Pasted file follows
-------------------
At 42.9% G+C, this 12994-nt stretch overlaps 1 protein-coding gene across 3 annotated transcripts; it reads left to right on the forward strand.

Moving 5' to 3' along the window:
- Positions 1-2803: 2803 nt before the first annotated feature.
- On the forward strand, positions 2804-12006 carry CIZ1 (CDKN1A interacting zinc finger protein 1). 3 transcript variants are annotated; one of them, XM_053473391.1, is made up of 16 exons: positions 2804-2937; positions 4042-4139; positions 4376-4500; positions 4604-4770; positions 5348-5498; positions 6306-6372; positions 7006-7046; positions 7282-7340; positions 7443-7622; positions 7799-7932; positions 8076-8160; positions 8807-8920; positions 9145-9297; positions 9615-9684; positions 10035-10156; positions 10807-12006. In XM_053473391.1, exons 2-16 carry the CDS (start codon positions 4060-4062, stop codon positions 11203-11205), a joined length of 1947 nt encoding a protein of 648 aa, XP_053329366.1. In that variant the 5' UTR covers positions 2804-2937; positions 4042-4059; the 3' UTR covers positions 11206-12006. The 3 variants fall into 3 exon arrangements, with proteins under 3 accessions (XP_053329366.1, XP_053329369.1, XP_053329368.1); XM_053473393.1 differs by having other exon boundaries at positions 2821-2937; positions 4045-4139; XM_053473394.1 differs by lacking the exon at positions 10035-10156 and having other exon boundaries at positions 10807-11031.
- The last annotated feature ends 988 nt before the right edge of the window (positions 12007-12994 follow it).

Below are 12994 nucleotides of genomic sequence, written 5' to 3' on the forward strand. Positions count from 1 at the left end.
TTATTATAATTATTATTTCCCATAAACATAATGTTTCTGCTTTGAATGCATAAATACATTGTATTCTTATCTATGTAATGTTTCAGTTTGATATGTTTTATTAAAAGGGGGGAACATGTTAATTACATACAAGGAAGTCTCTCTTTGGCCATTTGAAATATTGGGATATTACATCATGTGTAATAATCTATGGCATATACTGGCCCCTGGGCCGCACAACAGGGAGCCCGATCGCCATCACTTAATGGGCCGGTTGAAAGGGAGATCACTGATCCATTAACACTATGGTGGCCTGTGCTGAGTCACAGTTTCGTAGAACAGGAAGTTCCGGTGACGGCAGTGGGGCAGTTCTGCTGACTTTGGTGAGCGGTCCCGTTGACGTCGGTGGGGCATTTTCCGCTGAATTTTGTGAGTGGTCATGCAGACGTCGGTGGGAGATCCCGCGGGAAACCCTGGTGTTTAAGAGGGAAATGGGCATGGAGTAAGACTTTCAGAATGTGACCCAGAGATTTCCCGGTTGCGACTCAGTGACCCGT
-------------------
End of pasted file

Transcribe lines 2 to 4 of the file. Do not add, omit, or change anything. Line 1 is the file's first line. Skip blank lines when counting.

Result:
Moving 5' to 3' along the window:
- Positions 1-2803: 2803 nt before the first annotated feature.
- On the forward strand, positions 2804-12006 carry CIZ1 (CDKN1A interacting zinc finger protein 1). 3 transcript variants are annotated; one of them, XM_053473391.1, is made up of 16 exons: positions 2804-2937; positions 4042-4139; positions 4376-4500; positions 4604-4770; positions 5348-5498; positions 6306-6372; positions 7006-7046; positions 7282-7340; positions 7443-7622; positions 7799-7932; positions 8076-8160; positions 8807-8920; positions 9145-9297; positions 9615-9684; positions 10035-10156; positions 10807-12006. In XM_053473391.1, exons 2-16 carry the CDS (start codon positions 4060-4062, stop codon positions 11203-11205), a joined length of 1947 nt encoding a protein of 648 aa, XP_053329366.1. In that variant the 5' UTR covers positions 2804-2937; positions 4042-4059; the 3' UTR covers positions 11206-12006. The 3 variants fall into 3 exon arrangements, with proteins under 3 accessions (XP_053329366.1, XP_053329369.1, XP_053329368.1); XM_053473393.1 differs by having other exon boundaries at positions 2821-2937; positions 4045-4139; XM_053473394.1 differs by lacking the exon at positions 10035-10156 and having other exon boundaries at positions 10807-11031.